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Topics in the Philosophy of Information: Investigating the Philosophical Bases and Implications of Information Technologies


   School of Humanities

  , Dr Brian Pluss  Monday, October 31, 2022  Self-Funded PhD Students Only

About the Project

Philosophy of information is one of the most exciting and innovative developments in contemporary thought. It is at once highly topical, drawing on and dealing with the information technologies in which our lives are increasingly immersed, and expansive in its ability to treat practically any problem in the history of philosophy from the perspective of an informational paradigm. Luciano Floridi, the foremost philosopher of information, defines it as ‘the philosophical field concerned with (a) the critical investigation of the conceptual nature and basic principles of information, including its dynamics, utilisation, and sciences; and (b) the elaboration and application of information- theoretic and computational methodologies to philosophical problems.’ Philosophy of information crosses traditional divides both within philosophy itself, and between philosophy and computer science. While Floridi’s work is grounded in the analytic tradition, he positions it beyond the analytic-continental divide. French philosophers such as Raymond Ruyer and Gilbert Simondon made important developments in the area in the 1950s, and Wu Kun has pioneered a philosophy of information in China since the early 1980s. The candidate could tackle any of many possible topics and problems in the philosophy of information, including (but not limited to): the central problem, what is information?; the relationship between information and semantic meaning; the ethics of information; the contributions of information-theoretic and computational models to epistemology; the existential impact of information technologies on human life; the changing image of the human brought about by information technologies; the politics of information society; digital ontologies; the metaphysics of virtual realities; the philosophy of artificial intelligence; the concept of information in the history of philosophy; the nature of artificial agents and artificial companions.

This PhD project offers expert supervision from both Philosophy and Computing. Dr Ashley Woodward (philosophy) is an established researcher who has published on the concept of information in a number of continental philosophers (Heidegger, Lyotard, Vattimo, Ruyer, Simondon), and who is currently working on a major project titled ‘Transforming Information.’ Dr Brian Pluss (computing) is a researcher in computational argumentation, with application to social and political domains.

For informal enquiries about the project, contact Dr Ashley Woodward ()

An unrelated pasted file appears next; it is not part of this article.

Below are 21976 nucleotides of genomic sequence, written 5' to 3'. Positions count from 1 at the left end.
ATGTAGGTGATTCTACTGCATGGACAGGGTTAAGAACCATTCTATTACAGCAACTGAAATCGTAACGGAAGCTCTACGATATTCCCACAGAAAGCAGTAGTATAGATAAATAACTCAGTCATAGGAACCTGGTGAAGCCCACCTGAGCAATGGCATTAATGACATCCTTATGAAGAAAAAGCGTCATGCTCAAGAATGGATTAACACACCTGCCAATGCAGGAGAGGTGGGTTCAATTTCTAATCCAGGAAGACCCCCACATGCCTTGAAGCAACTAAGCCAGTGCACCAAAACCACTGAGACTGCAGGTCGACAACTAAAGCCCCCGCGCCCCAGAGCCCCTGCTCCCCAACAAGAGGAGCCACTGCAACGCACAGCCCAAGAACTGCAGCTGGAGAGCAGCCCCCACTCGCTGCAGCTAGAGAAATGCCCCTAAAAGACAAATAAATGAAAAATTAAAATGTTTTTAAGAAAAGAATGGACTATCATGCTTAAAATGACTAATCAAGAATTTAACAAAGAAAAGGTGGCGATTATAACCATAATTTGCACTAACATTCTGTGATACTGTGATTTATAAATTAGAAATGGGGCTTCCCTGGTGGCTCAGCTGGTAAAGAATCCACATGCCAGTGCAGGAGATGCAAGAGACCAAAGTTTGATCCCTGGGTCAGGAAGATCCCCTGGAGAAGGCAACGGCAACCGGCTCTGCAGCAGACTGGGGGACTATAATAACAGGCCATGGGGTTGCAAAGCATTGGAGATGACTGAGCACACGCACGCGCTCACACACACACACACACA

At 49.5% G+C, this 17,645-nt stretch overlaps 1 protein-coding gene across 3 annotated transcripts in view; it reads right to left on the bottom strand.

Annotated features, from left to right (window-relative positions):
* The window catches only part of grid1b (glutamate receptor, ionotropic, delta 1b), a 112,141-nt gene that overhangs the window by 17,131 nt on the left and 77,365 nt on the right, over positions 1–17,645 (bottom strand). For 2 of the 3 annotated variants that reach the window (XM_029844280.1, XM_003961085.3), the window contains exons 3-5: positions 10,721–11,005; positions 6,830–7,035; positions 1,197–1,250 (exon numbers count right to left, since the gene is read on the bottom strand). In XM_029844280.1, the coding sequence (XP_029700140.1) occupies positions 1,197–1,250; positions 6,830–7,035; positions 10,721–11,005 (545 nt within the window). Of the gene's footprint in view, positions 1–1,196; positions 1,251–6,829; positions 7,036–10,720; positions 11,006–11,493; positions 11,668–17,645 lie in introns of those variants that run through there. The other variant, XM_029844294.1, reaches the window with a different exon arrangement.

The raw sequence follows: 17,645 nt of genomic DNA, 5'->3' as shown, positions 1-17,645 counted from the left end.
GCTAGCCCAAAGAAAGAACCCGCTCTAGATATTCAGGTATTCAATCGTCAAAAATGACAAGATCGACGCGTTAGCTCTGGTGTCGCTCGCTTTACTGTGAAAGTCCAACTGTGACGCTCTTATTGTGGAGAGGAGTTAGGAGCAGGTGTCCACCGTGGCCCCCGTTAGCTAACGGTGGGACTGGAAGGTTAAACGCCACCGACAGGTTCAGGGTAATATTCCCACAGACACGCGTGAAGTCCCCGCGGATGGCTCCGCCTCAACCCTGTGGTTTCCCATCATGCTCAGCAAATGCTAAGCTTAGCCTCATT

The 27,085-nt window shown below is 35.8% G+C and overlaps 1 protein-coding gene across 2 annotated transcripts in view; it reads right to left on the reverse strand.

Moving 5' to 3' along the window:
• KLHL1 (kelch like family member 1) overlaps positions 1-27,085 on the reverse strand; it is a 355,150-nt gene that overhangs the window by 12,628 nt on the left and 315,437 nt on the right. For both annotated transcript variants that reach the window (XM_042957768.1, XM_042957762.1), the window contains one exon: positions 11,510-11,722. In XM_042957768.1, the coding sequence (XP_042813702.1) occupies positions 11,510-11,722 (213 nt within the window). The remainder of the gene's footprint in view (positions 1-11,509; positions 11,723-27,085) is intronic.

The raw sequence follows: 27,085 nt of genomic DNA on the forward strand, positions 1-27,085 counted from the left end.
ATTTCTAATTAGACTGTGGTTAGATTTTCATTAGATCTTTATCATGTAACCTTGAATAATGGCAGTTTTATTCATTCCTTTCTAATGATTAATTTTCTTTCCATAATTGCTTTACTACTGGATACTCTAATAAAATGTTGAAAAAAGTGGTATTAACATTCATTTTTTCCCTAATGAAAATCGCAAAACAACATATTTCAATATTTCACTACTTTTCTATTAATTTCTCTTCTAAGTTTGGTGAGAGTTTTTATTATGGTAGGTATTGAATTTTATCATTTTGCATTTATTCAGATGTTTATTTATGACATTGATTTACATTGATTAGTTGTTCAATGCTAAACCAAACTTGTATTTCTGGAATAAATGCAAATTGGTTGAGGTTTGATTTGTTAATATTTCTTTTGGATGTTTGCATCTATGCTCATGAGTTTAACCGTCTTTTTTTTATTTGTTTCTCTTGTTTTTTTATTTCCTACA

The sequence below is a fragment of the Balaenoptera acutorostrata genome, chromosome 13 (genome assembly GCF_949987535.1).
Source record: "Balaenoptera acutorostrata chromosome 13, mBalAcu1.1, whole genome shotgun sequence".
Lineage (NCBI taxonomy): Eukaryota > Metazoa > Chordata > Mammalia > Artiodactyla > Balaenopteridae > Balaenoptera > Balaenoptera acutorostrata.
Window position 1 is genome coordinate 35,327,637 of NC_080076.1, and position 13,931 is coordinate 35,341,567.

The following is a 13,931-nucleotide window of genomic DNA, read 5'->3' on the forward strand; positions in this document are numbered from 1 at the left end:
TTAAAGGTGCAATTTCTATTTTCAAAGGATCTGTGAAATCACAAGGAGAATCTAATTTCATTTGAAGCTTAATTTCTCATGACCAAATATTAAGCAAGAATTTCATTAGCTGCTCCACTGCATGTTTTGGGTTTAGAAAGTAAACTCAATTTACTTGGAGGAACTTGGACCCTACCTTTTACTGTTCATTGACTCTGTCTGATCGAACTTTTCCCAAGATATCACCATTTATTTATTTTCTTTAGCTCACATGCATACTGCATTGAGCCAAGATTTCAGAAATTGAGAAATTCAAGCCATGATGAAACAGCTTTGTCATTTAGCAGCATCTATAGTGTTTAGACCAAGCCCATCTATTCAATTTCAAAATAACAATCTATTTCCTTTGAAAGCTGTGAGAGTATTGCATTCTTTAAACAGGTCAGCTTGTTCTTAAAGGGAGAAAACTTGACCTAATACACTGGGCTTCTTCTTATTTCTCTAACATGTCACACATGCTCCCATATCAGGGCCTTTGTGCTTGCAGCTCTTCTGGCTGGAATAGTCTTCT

For general enquiries about the University of Dundee, contact

Our research community thrives on the diversity of students and staff which helps to make the University of Dundee a UK university of choice for postgraduate research. We welcome applications from all talented individuals and are committed to widening access to those who have the ability and potential to benefit from higher education.

QUALIFICATIONS

Applicants must have obtained, or expect to obtain, a UK honours degree at 2.1 or above (or equivalent for non-UK qualifications), and/or a Masters degree in a relevant discipline. For international qualifications, please see equivalent entry requirements here: www.dundee.ac.uk/study/international/country/.

English language requirement: IELTS (Academic) overall score must be at least 7.0 (with not less than 7.0 in writing, reading, listening or speaking). The University of Dundee accepts a variety of equivalent qualifications; please see full details of the University’s English language requirements here: www.dundee.ac.uk/guides/english-language-requirements.

APPLICATION PROCESS

Step 1: Email Dr Ashley Woodward () to (1) send a copy of your CV and (2) discuss your potential application and any practicalities (e.g. suitable start date).

Step 2: After discussion with Dr Woodward, formal applications can be made via our direct application system. When applying, please follow the instructions below:

Candidates must apply for the Doctor of Philosophy (PhD) degree in Philosophy using our direct application system: apply for Philosophy.

Please select the study mode (full-time/part-time) and start date agreed with the lead supervisor.

In the Research Proposal section, please:

-       Enter the lead supervisor’s name in the ‘proposed supervisor’ box

-       Enter the project title listed at the top of this page in the ‘proposed project title’ box

In the ‘personal statement’ section, please outline your suitability for the project selected.


Funding Notes

There is no funding attached to this project. The successful applicant will be expected to provide the funding for tuition fees and living expenses, via external sponsorship or self-funding. Potential competitive funding sources include the Scottish Graduate School for the Arts and Humanities and the Economic and Social Research Council. Some support in applying for funding is available, but securing funding remains the responsibility of the student.

References

Luciano Floridi, The Philosophy of Information, Oxford: Oxford University Press, 2011.
Raymond Ruyer, La Cybernetique et l'origine de l'information, Paris: Flammarion, 1954.
Gilbert Simondon, Individuation in Light of Notions of Form and Information, trans. T. Adkins., Minneapolis: University of Minnesota Press, 2020 [1958].

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